EGU General Assembly 2022
© Author(s) 2022. This work is distributed under
the Creative Commons Attribution 4.0 License.

Quantifying soil complexity using Fisher Information of 3d X-ray CT scan images

Borko Stosic1, Jose Albuquerque-Aguiar1, Romulo Menezes2, Antonio Dantas-Antonino2, Tatijana Stosic1, and Ana M. Tarquis3,4
Borko Stosic et al.
  • 1Universidade Federal Rural de Pernambuco, Rua Dom Manoel de Medeiros s/n, 52171-900 - Dois Irmãos, Recife-PE, Brazil
  • 2Universidade Federal de Pernambuco, Av. Prof. Moraes Rego 1235, 50670-901 - Cidade Universitária, Recife-PE, Brazil
  • 3CEIGRAM, Universidad Politécnica de Madrid, calle Senda del Rey, 28040 Madrid, Spain
  • 4Grupo de Sistemas Complejos, ETSIAAB, Universidad Politécnica de Madrid, Ciudad Universitaria, 28040 Madrid, Spain

Degradation of soils due to land use change driven by economic factors represents a major concern in many parts of the world. Important questions regarding soil degradation demand further efforts to better understand the effect of land use change on soil functions. With the advent of 3d Computer Tomography techniques and computing power, new methods are becoming available to address these questions. In this work, we investigate how land use change affects soil structure by using information theory to quantify the complexity of soil 3d X-ray CT soil samples in northeastern Brazil. We implement the Fisher-Shannon method, borrowed from information theory, to quantify the complexity of 14 3d CT soil samples from native Atlantic forest sites, and15 samples from nearby sites converted to sugarcane plantation. The distinction found between the samples from the Atlantic forest and the sugarcane plantation is found to be quite pronounced. The discrimination results at the level of 89.6% accuracy were obtained in terms of Fisher information measure (FIM) alone, and 93% level accuracy was attained considering the complexity in the Fisher Shannon plane (FSP). Atlantic forest samples are found to be generally more complex than those from the sugar plantation. The approach introduced in the current work does not use arbitrary parameters, and it provides a rather precise quantitative FSP complexity measure, that may be seen as a quantifier of soil degradation level.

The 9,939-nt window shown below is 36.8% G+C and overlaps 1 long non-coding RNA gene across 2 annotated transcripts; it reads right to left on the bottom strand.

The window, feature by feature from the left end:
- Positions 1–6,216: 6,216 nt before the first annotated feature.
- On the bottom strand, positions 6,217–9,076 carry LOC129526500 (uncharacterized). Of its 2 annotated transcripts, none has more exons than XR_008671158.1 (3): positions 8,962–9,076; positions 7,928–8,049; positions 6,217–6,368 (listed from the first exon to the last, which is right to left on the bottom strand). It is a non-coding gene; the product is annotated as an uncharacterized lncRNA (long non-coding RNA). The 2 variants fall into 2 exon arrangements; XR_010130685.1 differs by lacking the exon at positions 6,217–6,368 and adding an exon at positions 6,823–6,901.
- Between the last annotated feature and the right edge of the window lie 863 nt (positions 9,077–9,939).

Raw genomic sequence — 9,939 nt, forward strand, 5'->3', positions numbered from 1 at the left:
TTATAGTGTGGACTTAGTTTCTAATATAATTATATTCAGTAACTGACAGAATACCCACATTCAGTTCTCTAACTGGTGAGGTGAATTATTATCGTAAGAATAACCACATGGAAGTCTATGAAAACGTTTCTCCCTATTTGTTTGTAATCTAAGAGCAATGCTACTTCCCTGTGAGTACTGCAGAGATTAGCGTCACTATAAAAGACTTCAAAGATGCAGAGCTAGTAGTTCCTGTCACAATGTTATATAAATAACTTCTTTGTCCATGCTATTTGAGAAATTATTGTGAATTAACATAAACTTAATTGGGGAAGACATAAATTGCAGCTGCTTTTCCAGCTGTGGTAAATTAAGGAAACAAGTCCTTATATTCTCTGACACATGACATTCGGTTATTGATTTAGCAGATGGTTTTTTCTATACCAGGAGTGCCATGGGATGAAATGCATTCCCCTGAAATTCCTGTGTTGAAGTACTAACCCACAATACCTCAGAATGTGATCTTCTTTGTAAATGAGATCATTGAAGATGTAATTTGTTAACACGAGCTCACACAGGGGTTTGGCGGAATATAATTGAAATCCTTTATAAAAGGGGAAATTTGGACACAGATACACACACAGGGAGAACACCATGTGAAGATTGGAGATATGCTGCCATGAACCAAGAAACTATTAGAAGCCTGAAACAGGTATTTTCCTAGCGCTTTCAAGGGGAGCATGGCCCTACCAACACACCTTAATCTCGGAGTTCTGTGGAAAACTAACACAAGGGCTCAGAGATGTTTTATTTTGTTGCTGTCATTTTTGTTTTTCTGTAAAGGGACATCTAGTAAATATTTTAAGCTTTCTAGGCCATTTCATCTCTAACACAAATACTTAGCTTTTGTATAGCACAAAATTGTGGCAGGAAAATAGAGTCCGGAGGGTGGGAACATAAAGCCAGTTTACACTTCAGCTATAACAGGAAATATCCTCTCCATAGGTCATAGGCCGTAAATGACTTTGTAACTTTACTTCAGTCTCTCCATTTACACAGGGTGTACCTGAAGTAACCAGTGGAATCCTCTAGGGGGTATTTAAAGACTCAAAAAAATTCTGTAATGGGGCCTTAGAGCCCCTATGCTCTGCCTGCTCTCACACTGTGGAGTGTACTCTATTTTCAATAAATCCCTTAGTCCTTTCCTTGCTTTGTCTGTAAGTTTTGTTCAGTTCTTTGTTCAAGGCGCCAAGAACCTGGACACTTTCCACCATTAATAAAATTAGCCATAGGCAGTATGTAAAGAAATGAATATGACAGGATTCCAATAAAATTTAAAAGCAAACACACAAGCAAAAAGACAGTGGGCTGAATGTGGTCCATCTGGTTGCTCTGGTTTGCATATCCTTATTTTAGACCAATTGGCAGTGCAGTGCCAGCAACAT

How to cite: Stosic, B., Albuquerque-Aguiar, J., Menezes, R., Dantas-Antonino, A., Stosic, T., and Tarquis, A. M.: Quantifying soil complexity using Fisher Information of 3d X-ray CT scan images, EGU General Assembly 2022, Vienna, Austria, 23–27 May 2022, EGU22-13157,, 2022.